That is classic Manning misdirection. The Broncos ran 12 times for 48 yards in the first half. In the third quarter, Manning needed an established running game like Michael Jordan needed Bill Wennington.
He beat the blitz twice; first, Brandon Boykin's blitz, for 10 yards; then Casey Matthews', for 11. Manning saw Cary Williams back off Demaryius Thomas at midfield like Thomas carried typhoid, and so Manning hit Thomas for 15 conceded yards. He saw 250-pound tight end Julius Thomas matched up against smallish Wolff, who somebody thinks weighs 210; Manning hit Thomas for 13 overpowering yards.
He saw no one covering Welker at the line of scrimmage (incredibly), checked out of the initial play and fired to Welker for a quick 8. He let running back Ronnie Hillman run into the coverage of inside linebacker DeMeco Ryans, then dumped to Hillman, who scampered for 14. His fourth TD pass went to Welker, who, Manning recognized, had single coverage against Boykin.
"He's seen it all," sighed Williams.
"Peyton Manning is just Peyton Manning," Cox said.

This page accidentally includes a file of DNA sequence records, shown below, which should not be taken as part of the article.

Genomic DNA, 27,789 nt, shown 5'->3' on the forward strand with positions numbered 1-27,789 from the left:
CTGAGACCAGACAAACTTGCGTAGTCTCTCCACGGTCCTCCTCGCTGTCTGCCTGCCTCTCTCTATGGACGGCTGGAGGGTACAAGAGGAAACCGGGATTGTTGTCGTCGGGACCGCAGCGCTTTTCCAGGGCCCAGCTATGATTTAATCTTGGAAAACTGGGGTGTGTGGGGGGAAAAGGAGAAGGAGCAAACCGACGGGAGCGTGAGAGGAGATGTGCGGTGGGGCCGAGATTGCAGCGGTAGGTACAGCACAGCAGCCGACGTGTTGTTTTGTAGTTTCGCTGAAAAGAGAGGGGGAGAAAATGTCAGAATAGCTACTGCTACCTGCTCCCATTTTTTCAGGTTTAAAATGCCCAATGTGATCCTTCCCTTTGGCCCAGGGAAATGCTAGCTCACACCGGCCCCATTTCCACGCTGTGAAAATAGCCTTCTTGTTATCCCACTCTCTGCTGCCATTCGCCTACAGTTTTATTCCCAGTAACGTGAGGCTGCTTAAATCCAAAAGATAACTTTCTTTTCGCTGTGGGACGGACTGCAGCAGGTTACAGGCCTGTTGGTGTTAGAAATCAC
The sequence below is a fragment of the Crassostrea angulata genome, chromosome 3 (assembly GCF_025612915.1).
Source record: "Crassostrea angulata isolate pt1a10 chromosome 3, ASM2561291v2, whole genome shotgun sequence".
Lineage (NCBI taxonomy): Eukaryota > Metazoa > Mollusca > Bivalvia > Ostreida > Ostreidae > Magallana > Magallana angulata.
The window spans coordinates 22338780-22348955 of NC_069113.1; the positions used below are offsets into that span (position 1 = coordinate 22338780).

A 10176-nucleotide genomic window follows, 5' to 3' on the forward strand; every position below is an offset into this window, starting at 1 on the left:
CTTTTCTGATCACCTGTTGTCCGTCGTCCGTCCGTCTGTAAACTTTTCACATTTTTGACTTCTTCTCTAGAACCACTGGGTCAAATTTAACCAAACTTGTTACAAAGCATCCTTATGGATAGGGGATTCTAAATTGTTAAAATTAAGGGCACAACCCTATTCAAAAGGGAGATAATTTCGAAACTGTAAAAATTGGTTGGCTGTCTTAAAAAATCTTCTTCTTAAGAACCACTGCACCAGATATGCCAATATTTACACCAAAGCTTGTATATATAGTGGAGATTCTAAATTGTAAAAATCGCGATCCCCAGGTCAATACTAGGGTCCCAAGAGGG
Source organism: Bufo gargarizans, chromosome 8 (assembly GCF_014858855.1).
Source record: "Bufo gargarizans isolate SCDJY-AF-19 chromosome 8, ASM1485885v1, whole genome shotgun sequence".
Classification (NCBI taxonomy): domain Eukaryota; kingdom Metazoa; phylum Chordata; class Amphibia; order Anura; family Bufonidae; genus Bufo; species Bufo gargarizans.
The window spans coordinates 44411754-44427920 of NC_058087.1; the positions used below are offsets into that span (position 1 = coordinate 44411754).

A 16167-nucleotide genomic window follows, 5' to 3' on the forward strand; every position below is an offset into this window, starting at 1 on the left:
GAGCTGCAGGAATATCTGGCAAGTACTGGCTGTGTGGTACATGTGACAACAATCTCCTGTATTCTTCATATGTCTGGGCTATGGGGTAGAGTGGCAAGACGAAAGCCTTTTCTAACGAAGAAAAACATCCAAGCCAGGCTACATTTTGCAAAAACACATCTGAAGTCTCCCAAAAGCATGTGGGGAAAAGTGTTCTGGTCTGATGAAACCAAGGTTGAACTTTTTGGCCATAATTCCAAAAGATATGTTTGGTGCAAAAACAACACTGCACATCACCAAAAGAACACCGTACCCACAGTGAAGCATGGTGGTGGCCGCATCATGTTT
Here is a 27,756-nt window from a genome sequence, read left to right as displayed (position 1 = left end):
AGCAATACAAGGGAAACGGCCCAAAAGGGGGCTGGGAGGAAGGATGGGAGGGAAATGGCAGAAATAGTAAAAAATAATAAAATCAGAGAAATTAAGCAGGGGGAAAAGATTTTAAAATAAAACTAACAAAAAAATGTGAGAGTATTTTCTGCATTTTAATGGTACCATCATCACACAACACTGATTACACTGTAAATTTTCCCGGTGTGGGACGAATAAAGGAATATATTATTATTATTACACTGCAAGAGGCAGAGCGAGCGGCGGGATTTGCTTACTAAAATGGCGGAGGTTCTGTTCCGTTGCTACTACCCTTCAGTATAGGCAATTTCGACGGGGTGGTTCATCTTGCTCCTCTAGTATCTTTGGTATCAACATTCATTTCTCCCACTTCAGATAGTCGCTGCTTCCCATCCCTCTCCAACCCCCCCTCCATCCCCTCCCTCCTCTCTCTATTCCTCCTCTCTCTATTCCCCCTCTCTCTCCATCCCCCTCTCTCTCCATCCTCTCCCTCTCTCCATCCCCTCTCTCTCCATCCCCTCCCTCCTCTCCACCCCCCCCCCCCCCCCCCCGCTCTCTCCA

Peyton Manning likes being Peyton Manning, playing nearly flawless football.
"I enjoyed this," he said.
He can laugh at himself; at his little brother, Eli, who stumbled into two Super Bowl wins; and at his father, Archie, who never had Peyton's caliber of teammates; at his coaches, if need be. He can host "Saturday Night Live" and make you laugh, too.
The Broncos scored a franchise-record 52 points yesterday. After each score, a cowgirl charges down the middle of Sports Authority Field on the back of their Arabian gelding mascot.
"May have to give ol' Thunder an IV after this one," Manning quipped.
That's right: He knows the horse's name. How many Eagles do you think know that balmy bird is named Swoop?
This is the depth of Manning's preparation:
After the game, Manning knew Milt Plum's college (Penn State), his pro team in 1960 (the Browns), and his uniform number - 16, of course. Shoot, he probably knew Plum's telephone number, too.
Maybe Manning should use it; maybe call Milt next week from Dallas, when Manning makes the record his own.
On Twitter: @inkstainedretch